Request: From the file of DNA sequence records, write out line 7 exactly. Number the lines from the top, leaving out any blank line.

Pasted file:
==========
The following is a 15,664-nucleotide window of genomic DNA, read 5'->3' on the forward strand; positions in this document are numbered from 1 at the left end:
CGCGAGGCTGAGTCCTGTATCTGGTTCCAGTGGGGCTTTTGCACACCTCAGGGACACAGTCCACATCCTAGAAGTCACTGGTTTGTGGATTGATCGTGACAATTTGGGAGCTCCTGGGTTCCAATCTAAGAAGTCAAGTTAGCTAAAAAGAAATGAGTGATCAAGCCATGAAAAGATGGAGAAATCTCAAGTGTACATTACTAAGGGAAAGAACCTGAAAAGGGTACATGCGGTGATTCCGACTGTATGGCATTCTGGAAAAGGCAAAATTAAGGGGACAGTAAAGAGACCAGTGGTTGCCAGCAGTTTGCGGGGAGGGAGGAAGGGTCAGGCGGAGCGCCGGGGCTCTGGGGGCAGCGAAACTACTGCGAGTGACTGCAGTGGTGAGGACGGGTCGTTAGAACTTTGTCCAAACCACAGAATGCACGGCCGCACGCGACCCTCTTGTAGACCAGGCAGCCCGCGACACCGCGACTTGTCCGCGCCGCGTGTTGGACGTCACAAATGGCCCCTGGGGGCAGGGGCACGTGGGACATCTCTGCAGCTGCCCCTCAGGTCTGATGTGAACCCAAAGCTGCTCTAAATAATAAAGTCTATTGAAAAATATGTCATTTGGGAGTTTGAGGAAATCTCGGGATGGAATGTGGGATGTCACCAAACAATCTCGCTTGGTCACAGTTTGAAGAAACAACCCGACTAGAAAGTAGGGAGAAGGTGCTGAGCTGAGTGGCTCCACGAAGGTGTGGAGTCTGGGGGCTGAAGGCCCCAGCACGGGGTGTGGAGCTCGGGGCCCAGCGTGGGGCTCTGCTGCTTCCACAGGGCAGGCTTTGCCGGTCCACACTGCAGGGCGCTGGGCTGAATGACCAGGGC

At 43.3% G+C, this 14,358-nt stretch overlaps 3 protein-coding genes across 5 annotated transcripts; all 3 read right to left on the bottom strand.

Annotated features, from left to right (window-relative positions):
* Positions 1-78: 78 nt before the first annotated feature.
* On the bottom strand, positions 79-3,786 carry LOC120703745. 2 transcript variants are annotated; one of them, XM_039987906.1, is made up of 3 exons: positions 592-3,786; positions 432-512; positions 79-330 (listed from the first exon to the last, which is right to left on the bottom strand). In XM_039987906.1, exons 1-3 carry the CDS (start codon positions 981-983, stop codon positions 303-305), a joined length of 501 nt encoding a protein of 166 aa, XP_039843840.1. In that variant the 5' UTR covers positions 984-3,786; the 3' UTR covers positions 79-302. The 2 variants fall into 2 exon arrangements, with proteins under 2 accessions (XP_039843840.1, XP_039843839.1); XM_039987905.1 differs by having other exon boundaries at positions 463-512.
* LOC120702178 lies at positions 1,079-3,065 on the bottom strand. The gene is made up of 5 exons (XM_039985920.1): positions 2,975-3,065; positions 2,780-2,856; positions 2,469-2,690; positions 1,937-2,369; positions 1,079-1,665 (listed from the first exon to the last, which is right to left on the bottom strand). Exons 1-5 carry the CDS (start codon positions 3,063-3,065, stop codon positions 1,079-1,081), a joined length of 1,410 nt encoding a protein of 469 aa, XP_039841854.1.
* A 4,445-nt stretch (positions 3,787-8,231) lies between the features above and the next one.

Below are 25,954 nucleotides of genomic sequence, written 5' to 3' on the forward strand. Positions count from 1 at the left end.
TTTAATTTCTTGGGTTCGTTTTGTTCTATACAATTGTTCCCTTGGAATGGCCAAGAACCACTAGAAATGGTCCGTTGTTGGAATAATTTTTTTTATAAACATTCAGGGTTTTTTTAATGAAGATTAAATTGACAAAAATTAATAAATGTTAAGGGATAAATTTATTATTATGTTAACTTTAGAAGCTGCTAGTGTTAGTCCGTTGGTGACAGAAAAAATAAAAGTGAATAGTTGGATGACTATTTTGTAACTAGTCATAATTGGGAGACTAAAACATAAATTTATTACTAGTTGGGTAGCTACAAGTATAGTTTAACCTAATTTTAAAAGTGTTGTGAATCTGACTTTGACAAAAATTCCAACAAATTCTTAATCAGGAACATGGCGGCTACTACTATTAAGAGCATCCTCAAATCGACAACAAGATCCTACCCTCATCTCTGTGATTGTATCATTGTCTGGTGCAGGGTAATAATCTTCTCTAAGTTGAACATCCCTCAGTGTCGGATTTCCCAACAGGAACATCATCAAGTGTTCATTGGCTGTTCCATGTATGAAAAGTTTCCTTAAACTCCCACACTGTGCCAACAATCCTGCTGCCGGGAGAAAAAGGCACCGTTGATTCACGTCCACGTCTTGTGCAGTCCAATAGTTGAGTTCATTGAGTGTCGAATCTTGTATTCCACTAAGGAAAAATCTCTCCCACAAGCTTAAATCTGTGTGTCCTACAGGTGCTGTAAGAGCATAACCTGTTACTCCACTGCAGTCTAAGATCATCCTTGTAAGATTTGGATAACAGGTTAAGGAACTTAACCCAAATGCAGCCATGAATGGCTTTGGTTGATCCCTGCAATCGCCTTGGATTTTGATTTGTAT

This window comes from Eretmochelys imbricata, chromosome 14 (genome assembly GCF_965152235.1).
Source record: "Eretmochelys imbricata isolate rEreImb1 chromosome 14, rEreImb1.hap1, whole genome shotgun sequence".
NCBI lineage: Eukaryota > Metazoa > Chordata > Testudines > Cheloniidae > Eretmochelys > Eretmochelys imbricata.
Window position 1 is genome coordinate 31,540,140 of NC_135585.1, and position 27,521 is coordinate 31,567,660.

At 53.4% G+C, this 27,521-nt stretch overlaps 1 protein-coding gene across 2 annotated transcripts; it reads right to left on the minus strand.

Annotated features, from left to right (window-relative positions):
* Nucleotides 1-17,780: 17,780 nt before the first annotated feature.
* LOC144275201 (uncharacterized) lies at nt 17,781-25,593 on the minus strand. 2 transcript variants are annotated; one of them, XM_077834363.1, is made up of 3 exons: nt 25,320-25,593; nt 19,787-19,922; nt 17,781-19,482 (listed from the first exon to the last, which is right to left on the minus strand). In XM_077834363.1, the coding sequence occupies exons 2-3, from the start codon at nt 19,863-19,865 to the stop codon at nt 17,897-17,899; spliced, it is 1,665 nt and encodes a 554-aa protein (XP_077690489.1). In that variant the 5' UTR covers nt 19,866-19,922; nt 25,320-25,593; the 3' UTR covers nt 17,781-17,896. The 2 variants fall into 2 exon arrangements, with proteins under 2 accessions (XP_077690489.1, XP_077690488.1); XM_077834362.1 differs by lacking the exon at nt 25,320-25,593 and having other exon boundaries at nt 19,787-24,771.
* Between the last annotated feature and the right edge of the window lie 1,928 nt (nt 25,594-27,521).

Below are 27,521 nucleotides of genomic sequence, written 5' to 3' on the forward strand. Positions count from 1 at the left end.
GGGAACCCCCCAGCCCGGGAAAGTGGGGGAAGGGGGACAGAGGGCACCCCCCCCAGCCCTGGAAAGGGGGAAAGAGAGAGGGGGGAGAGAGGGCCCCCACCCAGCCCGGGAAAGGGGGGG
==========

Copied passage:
* LOC120702178 lies at positions 1,079-3,065 on the bottom strand. The gene is made up of 5 exons (XM_039985920.1): positions 2,975-3,065; positions 2,780-2,856; positions 2,469-2,690; positions 1,937-2,369; positions 1,079-1,665 (listed from the first exon to the last, which is right to left on the bottom strand). Exons 1-5 carry the CDS (start codon positions 3,063-3,065, stop codon positions 1,079-1,081), a joined length of 1,410 nt encoding a protein of 469 aa, XP_039841854.1.